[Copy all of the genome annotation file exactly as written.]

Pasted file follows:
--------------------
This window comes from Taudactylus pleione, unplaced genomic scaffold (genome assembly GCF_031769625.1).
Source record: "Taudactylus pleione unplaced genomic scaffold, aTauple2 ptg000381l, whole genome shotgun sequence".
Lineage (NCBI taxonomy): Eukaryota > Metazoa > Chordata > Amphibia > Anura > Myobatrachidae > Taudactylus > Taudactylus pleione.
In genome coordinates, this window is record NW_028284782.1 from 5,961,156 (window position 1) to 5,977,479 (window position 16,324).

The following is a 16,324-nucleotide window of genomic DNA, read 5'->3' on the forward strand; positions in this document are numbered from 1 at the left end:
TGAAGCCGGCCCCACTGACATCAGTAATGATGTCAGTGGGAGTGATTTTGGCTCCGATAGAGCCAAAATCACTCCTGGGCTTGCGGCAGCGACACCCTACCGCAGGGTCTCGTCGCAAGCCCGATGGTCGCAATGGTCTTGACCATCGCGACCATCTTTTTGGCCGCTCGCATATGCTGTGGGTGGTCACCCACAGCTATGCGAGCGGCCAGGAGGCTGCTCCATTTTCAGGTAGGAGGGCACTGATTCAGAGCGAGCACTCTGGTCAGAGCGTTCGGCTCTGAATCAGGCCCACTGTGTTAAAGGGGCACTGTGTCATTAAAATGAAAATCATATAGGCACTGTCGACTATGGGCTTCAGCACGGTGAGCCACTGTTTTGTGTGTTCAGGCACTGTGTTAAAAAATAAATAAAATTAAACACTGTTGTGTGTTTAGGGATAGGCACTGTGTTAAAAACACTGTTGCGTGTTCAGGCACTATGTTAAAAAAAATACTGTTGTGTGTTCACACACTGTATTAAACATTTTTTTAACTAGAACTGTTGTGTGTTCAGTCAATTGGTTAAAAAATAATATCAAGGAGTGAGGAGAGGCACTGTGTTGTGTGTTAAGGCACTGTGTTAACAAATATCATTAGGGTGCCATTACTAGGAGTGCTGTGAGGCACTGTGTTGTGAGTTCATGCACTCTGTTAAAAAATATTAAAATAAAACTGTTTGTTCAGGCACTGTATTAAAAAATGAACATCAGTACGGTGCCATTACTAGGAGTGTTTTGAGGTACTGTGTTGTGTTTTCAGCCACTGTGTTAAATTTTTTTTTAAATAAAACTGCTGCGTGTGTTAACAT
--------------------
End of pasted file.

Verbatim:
This window comes from Taudactylus pleione, unplaced genomic scaffold (genome assembly GCF_031769625.1).
Source record: "Taudactylus pleione unplaced genomic scaffold, aTauple2 ptg000381l, whole genome shotgun sequence".
Lineage (NCBI taxonomy): Eukaryota > Metazoa > Chordata > Amphibia > Anura > Myobatrachidae > Taudactylus > Taudactylus pleione.
In genome coordinates, this window is record NW_028284782.1 from 5,961,156 (window position 1) to 5,977,479 (window position 16,324).

The following is a 16,324-nucleotide window of genomic DNA, read 5'->3' on the forward strand; positions in this document are numbered from 1 at the left end:
TGAAGCCGGCCCCACTGACATCAGTAATGATGTCAGTGGGAGTGATTTTGGCTCCGATAGAGCCAAAATCACTCCTGGGCTTGCGGCAGCGACACCCTACCGCAGGGTCTCGTCGCAAGCCCGATGGTCGCAATGGTCTTGACCATCGCGACCATCTTTTTGGCCGCTCGCATATGCTGTGGGTGGTCACCCACAGCTATGCGAGCGGCCAGGAGGCTGCTCCATTTTCAGGTAGGAGGGCACTGATTCAGAGCGAGCACTCTGGTCAGAGCGTTCGGCTCTGAATCAGGCCCACTGTGTTAAAGGGGCACTGTGTCATTAAAATGAAAATCATATAGGCACTGTCGACTATGGGCTTCAGCACGGTGAGCCACTGTTTTGTGTGTTCAGGCACTGTGTTAAAAAATAAATAAAATTAAACACTGTTGTGTGTTTAGGGATAGGCACTGTGTTAAAAACACTGTTGCGTGTTCAGGCACTATGTTAAAAAAAATACTGTTGTGTGTTCACACACTGTATTAAACATTTTTTTAACTAGAACTGTTGTGTGTTCAGTCAATTGGTTAAAAAATAATATCAAGGAGTGAGGAGAGGCACTGTGTTGTGTGTTAAGGCACTGTGTTAACAAATATCATTAGGGTGCCATTACTAGGAGTGCTGTGAGGCACTGTGTTGTGAGTTCATGCACTCTGTTAAAAAATATTAAAATAAAACTGTTTGTTCAGGCACTGTATTAAAAAATGAACATCAGTACGGTGCCATTACTAGGAGTGTTTTGAGGTACTGTGTTGTGTTTTCAGCCACTGTGTTAAATTTTTTTTTAAATAAAACTGCTGCGTGTGTTAACAT